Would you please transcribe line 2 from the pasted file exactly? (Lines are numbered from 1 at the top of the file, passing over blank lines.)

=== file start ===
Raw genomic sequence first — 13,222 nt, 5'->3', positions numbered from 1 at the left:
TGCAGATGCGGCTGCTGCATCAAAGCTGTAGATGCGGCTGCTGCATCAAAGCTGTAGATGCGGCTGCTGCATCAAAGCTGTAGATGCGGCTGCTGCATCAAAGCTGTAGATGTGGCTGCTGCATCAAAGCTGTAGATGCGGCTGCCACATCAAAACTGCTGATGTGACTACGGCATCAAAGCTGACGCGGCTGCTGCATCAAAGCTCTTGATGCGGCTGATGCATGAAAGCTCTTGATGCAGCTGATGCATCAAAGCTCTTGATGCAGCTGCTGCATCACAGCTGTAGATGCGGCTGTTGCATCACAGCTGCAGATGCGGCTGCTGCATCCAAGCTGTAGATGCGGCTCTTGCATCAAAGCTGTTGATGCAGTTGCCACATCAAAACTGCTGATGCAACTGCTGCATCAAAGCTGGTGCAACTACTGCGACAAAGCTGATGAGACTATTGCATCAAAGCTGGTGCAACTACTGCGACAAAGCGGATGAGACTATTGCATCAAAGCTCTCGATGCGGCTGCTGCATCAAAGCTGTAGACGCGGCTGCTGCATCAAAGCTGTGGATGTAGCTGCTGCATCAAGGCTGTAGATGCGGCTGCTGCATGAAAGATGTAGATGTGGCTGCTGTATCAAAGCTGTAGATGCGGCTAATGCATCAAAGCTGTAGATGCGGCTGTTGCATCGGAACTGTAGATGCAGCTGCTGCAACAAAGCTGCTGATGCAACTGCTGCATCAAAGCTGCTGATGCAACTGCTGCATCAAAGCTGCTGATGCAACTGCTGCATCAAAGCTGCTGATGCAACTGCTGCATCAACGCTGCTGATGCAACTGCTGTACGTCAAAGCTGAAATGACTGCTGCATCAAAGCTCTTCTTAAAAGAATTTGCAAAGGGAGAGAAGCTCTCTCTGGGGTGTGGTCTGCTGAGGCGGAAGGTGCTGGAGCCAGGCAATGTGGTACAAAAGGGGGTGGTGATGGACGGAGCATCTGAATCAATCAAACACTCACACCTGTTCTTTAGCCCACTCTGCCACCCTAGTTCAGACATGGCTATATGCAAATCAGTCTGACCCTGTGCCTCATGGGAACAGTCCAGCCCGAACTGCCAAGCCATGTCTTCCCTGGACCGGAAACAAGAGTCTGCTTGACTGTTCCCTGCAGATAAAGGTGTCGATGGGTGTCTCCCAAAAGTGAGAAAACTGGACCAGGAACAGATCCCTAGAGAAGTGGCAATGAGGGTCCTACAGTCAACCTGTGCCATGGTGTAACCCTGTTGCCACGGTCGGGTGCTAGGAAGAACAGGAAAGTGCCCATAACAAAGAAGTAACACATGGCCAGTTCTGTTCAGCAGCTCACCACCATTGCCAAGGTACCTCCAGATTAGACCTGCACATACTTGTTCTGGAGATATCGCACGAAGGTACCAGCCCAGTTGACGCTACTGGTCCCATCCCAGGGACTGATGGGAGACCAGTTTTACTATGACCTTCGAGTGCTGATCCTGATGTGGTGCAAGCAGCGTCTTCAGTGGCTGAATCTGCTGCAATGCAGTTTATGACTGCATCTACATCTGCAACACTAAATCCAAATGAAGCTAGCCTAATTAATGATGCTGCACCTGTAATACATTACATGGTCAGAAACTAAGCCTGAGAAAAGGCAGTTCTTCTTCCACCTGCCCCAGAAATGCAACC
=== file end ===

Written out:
TGCAGATGCGGCTGCTGCATCAAAGCTGTAGATGCGGCTGCTGCATCAAAGCTGTAGATGCGGCTGCTGCATCAAAGCTGTAGATGCGGCTGCTGCATCAAAGCTGTAGATGTGGCTGCTGCATCAAAGCTGTAGATGCGGCTGCCACATCAAAACTGCTGATGTGACTACGGCATCAAAGCTGACGCGGCTGCTGCATCAAAGCTCTTGATGCGGCTGATGCATGAAAGCTCTTGATGCAGCTGATGCATCAAAGCTCTTGATGCAGCTGCTGCATCACAGCTGTAGATGCGGCTGTTGCATCACAGCTGCAGATGCGGCTGCTGCATCCAAGCTGTAGATGCGGCTCTTGCATCAAAGCTGTTGATGCAGTTGCCACATCAAAACTGCTGATGCAACTGCTGCATCAAAGCTGGTGCAACTACTGCGACAAAGCTGATGAGACTATTGCATCAAAGCTGGTGCAACTACTGCGACAAAGCGGATGAGACTATTGCATCAAAGCTCTCGATGCGGCTGCTGCATCAAAGCTGTAGACGCGGCTGCTGCATCAAAGCTGTGGATGTAGCTGCTGCATCAAGGCTGTAGATGCGGCTGCTGCATGAAAGATGTAGATGTGGCTGCTGTATCAAAGCTGTAGATGCGGCTAATGCATCAAAGCTGTAGATGCGGCTGTTGCATCGGAACTGTAGATGCAGCTGCTGCAACAAAGCTGCTGATGCAACTGCTGCATCAAAGCTGCTGATGCAACTGCTGCATCAAAGCTGCTGATGCAACTGCTGCATCAAAGCTGCTGATGCAACTGCTGCATCAACGCTGCTGATGCAACTGCTGTACGTCAAAGCTGAAATGACTGCTGCATCAAAGCTCTTCTTAAAAGAATTTGCAAAGGGAGAGAAGCTCTCTCTGGGGTGTGGTCTGCTGAGGCGGAAGGTGCTGGAGCCAGGCAATGTGGTACAAAAGGGGGTGGTGATGGACGGAGCATCTGAATCAATCAAACACTCACACCTGTTCTTTAGCCCACTCTGCCACCCTAGTTCAGACATGGCTATATGCAAATCAGTCTGACCCTGTGCCTCATGGGAACAGTCCAGCCCGAACTGCCAAGCCATGTCTTCCCTGGACCGGAAACAAGAGTCTGCTTGACTGTTCCCTGCAGATAAAGGTGTCGATGGGTGTCTCCCAAAAGTGAGAAAACTGGACCAGGAACAGATCCCTAGAGAAGTGGCAATGAGGGTCCTACAGTCAACCTGTGCCATGGTGTAACCCTGTTGCCACGGTCGGGTGCTAGGAAGAACAGGAAAGTGCCCATAACAAAGAAGTAACACATGGCCAGTTCTGTTCAGCAGCTCACCACCATTGCCAAGGTACCTCCAGATTAGACCTGCACATACTTGTTCTGGAGATATCGCACGAAGGTACCAGCCCAGTTGACGCTACTGGTCCCATCCCAGGGACTGATGGGAGACCAGTTTTACTATGACCTTCGAGTGCTGATCCTGATGTGGTGCAAGCAGCGTCTTCAGTGGCTGAATCTGCTGCAATGCAGTTTATGACTGCATCTACATCTGCAACACTAAATCCAAATGAAGCTAGCCTAATTAATGATGCTGCACCTGTAATACATTACATGGTCAGAAACTAAGCCTGAGAAAAGGCAGTTCTTCTTCCACCTGCCCCAGAAATGCAACC